Six former NFL players are proceeding with a lawsuit against the league and its players union despite the recent death of African American hedge fund manager Kirk Wright, who committed suicide last month in jail where he was awaiting sentencing. In 2006, Wright, 37, had been found guilty on 47 counts of mail fraud, securities fraud, and money laundering.
The founder of Atlanta, Georgia-based International Management Associates (IMA) faced up to 710 years in prison and a fine of up to $16 million. IMA offered seven separate hedge funds from 1997 through early 2006 with more than $150 million in investments, and had offices in New York, Los Angeles, and Las Vegas.
“The lawsuit is moving forward,” says attorney Marlon E. Kimpson of Motley Rice L.L.C., which is handling the NFL players” case. “The point of the lawsuit is to make sure what happened does not happen again.”
The players, most formerly of the Denver Broncos, lost more than $20 million in an investment scheme led by Wright. The pro athletes claim Wright was endorsed by the NFL players union and its registered financial advisers program, despite liens against him.
According to the prosecution, Wright reported balances in client accounts that were far greater than what actually existed and diverted investor’s money for personal expenditures, including cash for himself and family members, jewelry, house renovations, a $500,000 wedding, up to six luxury vehicles, and multiple pieces of real estate, mainly in Atlanta and California. They also found that Wright lost money on every investment he made.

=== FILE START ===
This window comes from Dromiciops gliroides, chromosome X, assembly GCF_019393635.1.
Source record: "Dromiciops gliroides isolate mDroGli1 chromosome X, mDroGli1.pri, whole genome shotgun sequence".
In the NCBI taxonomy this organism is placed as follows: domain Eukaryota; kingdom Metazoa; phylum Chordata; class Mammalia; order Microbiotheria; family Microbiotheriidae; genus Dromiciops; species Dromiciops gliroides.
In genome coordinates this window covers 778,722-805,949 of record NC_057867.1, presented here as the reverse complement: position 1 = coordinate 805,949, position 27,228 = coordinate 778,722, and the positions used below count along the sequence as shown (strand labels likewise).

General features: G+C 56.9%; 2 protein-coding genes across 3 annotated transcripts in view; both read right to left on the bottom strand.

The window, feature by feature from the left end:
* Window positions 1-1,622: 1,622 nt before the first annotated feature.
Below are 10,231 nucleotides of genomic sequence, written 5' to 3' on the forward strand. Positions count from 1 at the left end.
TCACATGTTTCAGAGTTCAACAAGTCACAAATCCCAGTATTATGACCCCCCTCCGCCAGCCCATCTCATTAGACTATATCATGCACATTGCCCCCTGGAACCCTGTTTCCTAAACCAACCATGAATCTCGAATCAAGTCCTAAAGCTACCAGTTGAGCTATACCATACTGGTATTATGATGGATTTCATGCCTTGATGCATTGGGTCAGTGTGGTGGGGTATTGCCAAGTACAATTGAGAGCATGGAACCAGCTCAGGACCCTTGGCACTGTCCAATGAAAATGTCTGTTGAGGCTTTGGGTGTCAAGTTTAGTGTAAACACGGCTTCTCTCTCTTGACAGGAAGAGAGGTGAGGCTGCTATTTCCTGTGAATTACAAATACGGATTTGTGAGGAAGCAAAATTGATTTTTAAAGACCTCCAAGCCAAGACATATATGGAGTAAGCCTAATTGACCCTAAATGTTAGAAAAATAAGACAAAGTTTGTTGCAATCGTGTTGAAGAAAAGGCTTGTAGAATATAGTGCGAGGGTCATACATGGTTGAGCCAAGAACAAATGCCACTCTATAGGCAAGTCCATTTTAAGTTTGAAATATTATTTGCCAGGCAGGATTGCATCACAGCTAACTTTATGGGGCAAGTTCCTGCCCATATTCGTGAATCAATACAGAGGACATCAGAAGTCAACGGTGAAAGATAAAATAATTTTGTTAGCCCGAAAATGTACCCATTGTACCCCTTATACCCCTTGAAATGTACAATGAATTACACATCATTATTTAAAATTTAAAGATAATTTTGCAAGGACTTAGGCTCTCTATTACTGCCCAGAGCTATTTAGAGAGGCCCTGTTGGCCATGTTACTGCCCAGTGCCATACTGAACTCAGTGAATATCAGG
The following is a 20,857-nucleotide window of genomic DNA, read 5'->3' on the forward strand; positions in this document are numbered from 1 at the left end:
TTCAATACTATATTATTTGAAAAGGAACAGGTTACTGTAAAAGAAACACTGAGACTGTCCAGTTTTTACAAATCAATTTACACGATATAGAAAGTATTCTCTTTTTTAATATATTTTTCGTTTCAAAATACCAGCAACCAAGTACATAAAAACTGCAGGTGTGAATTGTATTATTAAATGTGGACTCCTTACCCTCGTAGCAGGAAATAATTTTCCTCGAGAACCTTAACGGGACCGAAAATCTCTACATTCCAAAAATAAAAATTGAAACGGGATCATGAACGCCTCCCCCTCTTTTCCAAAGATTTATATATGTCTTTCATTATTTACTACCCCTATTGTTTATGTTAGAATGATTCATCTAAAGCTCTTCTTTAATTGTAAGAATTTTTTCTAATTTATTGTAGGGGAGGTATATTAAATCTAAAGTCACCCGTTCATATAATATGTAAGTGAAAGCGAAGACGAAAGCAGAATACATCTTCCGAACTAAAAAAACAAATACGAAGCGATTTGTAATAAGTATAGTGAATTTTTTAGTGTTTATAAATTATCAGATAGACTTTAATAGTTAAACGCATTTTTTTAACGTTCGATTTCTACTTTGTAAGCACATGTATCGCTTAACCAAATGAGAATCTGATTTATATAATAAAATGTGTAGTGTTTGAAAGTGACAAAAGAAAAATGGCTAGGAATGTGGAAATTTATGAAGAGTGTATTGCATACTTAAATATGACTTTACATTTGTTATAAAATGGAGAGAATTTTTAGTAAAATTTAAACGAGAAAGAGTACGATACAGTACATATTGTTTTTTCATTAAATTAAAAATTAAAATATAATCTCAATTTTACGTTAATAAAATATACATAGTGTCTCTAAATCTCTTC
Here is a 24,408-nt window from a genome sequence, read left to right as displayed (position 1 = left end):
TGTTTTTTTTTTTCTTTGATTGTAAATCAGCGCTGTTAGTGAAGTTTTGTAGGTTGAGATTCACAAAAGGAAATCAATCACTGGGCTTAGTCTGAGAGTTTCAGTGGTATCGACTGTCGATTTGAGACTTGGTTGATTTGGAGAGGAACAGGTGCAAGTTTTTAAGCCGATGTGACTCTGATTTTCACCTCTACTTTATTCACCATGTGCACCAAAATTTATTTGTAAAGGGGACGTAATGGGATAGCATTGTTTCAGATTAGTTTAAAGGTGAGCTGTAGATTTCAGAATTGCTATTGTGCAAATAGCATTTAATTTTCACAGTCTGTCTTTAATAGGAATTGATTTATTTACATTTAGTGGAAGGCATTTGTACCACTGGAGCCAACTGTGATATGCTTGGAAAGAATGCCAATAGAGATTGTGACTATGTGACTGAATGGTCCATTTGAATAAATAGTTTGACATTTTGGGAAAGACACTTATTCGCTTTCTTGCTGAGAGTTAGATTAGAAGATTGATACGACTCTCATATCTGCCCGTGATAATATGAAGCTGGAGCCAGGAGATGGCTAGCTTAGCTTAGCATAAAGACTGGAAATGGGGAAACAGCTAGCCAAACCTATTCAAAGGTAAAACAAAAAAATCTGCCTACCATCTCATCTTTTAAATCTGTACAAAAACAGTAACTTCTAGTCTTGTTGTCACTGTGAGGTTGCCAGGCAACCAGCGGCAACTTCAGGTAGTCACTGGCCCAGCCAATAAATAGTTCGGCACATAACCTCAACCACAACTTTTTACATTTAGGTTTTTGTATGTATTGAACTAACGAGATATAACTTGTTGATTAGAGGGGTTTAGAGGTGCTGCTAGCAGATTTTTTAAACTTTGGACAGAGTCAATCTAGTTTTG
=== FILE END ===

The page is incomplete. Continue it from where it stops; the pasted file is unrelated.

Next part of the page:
The fraudulent practice of the Harvard-educated hedge fund manager has shed some light on the securities industry and the importance of taking an active interest one”s financial affairs. Financial experts have often cautioned investors to never give a money manager carte blanche over their accounts.
“If it sounds too good to be true, it normally is,” says International Management Associates CEO of Fort Washington, Maryland-based Wealth Building Academy. “Kirk Wright and his associates were partly to blame, however the majority of people that invested with IMA failed to conduct any due diligence.”
According to Vann, who offers wealth building seminars and financial coaching, there are several things you can do to protect yourself from unscrupulous financial advisers. For starters, he offers the following guidance.
Verify investment information. Check any numbers (i.e. over-inflated rates of returns or yields) or financial statements that are provided to make sure they are accurate. Invest in deals where the financial information has been audited by a reputable certified public accounting firm.
Do a background check as you would when hiring anyone. Check out financial advisers and brokers by going to the U.S. Securities and Exchange Commission Website (www.sec.gov). Brokers, investment advisers, and their firms or required to be licensed and/or registered. Also, see if they are members of the Securities Investor Protection Corp. Ask for and check references.
Be knowledgeable about the industry. The best way to ensure your broker or financial adviser